Ions, Atmospheric

Ions, Atmospheric


electrically charged particles in the atmosphere. They form in the upper atmospheric layers mainly because of the action of ultraviolet and corpuscular radiation from the sun, as well as in lower atmospheric layers (the troposphere and stratosphere) as a result of radioactive radiation and cosmic rays, which cause ionization of neutral molecules or atoms. As a result, free electrons and positively charged molecules or atoms—positive ions—are formed. The free electron almost instantaneously combines with a neutral molecule or atom, forming a negative ion. These so-called monomolecular ions exist under ordinary conditions in the lower atmospheric layers for a very short time, since several neutral gas molecules attach to the ions virtually instantaneously, thus forming fairly stable molecular complexes. Each atmospheric ion is usually assumed to carry a single elementary charge. Atmospheric ions are arbitrarily divided into three groups according to the value of the mobility K, which is the mean rate of migration in an electric field with the intensity of 1. (See Table 1.)

Table 1
 Mobility K (cm2/sec · V)Ionic radius r (multiplied by 108 cm)
Light...........>1< 7-8
Medium.........1 > K > 0.018 < r < 80
Heavy and ultraheavy....< 0.01> 80

“Ordinary” atomic and molecular ions are found in the upper atmospheric layers. The lower atmospheric layers contain light ions in the form of complexes of gas molecules (up to several dozen), as well as medium and heavy ions. Heavy ions usually appear upon precipitation of light ions on very small liquid or solid particles suspended in the atmosphere. Some of these ions may form upon evaporation of larger charged particles. The mean concentration of atmospheric ions is determined by the balancing of their rates of formation and by their rate of disappearance as a result of recombination and conversion into heavier particles. The average lifetime of a light atmospheric ion is several dozen or even hundreds of seconds, whereas that of a heavy atmospheric ion is several thousand seconds.

Pure air near the earth’s surface contains about 500–1,000 light ions per cu cm, and there are 10–20 percent more positively charged particles than negatively charged particles. The concentration and mobility of light ions in the troposphere increase with altitude; for example, at an altitude of 10 km their concentration may exceed the quantity mentioned above by a factor of about 10. The concentration of heavy ions increases with increasing concentration of nuclei in the atmosphere. The concentration of heavy ions may reach ~ 100,000 per cu cm in cities and industrial areas. Under these conditions, as the concentration of heavy ions increases, the concentration of light ions decreases (it may fall to ~ 10 per cu cm). The concentrations of light and heavy ions are not identical in different geographic locations, and they may also vary diurnally, as well as annually. The concentration of light ions is usually highest early in the morning and lowest at midday; there are more light ions in summer than in winter. The concentrations of atmospheric ions in certain areas may differ markedly from the average values over the entire earth. Many atmospheric ions are generated near waterfalls and fountains, as well as during corona discharge involving sharp objects in strong electric fields (for example, during thunderstorms or dust storms). The electric conductivity of air, which depends mainly on the number of light ions, varies with their concentration. The presence of atmospheric ions has a marked effect on human physiology in the course of many diseases. Whereas greater quantities of negatively charged ions stimulate human activity, greater quantities of positive ions lead to high susceptibility to fatigue and the appearance of headaches and other effects. Effects of ions on the life processes of animals and plants have been observed.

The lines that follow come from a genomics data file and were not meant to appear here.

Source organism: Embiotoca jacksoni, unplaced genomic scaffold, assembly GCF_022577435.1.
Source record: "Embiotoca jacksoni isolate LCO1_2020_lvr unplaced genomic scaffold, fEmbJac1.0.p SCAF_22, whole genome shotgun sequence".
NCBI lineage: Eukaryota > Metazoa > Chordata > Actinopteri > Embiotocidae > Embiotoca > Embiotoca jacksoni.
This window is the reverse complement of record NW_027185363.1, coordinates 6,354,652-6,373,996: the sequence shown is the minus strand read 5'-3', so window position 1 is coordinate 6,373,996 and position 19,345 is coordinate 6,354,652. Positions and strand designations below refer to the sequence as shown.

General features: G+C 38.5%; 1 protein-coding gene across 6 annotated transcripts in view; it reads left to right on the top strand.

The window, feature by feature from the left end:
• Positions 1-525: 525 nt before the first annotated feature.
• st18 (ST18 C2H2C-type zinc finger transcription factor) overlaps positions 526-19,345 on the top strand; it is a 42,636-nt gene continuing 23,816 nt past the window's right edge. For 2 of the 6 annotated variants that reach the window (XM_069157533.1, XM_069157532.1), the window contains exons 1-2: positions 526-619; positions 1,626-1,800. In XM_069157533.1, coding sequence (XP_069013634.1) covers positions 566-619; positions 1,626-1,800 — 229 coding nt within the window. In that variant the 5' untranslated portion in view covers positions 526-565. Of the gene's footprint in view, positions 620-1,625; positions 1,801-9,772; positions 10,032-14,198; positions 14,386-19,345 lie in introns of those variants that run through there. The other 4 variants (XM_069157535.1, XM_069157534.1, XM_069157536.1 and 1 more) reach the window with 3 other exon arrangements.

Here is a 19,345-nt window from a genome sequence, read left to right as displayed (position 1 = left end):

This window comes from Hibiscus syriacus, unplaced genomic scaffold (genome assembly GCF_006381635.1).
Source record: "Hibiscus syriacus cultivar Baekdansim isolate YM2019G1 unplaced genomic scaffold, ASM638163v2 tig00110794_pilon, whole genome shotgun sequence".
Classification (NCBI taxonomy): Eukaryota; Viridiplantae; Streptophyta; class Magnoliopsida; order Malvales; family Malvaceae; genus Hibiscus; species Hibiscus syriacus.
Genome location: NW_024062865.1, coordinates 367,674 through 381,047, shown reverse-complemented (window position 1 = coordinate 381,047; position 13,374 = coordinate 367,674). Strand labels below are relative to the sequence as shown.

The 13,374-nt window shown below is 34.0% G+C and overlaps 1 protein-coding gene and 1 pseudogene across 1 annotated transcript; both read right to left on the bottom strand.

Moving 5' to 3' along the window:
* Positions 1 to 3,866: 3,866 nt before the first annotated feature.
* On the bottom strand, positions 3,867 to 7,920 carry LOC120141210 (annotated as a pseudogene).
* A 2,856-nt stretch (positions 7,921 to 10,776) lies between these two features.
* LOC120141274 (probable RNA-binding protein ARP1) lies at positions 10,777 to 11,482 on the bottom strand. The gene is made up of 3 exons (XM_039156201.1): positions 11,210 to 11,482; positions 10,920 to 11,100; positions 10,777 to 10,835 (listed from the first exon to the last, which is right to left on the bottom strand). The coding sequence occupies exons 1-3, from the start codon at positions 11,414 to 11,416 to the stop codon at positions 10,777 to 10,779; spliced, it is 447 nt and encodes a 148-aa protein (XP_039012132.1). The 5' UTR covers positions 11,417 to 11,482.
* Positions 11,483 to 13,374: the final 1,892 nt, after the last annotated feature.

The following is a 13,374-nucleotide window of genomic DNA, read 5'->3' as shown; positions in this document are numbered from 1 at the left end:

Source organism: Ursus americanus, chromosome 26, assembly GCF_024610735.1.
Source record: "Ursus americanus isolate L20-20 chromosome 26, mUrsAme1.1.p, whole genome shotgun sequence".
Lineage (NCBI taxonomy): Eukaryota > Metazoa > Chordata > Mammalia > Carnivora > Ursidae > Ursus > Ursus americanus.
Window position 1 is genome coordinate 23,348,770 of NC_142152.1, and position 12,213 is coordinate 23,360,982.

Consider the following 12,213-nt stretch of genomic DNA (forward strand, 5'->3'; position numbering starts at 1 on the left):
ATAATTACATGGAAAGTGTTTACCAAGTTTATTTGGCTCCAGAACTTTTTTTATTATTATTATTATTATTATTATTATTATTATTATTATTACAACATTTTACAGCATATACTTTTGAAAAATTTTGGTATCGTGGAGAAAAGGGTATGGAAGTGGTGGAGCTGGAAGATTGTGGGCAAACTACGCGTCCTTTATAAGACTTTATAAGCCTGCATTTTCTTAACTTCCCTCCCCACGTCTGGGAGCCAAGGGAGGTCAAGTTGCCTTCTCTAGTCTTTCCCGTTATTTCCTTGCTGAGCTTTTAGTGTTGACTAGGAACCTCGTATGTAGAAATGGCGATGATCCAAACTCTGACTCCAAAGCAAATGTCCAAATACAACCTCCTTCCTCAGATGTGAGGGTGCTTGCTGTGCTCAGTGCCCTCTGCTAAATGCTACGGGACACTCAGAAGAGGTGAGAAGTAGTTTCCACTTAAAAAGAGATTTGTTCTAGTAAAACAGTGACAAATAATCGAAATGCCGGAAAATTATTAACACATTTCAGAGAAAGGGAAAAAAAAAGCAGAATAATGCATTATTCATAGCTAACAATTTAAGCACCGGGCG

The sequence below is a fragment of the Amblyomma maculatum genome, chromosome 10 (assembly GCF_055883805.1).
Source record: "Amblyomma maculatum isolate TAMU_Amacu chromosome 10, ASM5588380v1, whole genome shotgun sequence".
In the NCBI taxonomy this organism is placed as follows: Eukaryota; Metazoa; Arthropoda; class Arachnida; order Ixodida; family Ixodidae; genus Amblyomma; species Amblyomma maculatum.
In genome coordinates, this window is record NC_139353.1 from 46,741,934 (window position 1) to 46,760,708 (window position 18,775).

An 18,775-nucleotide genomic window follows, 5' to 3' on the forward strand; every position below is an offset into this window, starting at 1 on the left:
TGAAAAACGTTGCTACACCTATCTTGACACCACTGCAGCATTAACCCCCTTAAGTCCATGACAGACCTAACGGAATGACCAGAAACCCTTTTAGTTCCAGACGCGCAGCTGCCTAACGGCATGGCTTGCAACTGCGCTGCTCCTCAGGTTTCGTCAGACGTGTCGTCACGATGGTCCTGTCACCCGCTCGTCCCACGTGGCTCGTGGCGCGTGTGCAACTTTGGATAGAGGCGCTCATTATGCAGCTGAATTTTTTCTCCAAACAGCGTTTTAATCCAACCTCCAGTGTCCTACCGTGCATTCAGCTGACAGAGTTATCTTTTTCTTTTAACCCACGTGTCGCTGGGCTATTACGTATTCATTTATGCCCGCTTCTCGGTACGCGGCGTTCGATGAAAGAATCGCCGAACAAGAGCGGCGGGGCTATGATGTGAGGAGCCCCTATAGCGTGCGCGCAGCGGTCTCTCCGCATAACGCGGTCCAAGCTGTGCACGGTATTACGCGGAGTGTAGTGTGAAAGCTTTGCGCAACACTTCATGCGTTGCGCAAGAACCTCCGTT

The concentration of atmospheric ions may be measured using so-called ion counters; the concentration distribution according to ion mobility is determined by means of ion spectrometers.


Tverskoi, P. N. Atmosfernoe elektrichestm. Leningrad, 1949.
Imianitov, I. M. Pribory i metody dlia izucheniia elektrichestva atmosfery. Moscow, 1957.
Minkh, A. A. Ionizatsiia vozdukha i ee gigienicheskoe znachenie. Moscow, 1958.


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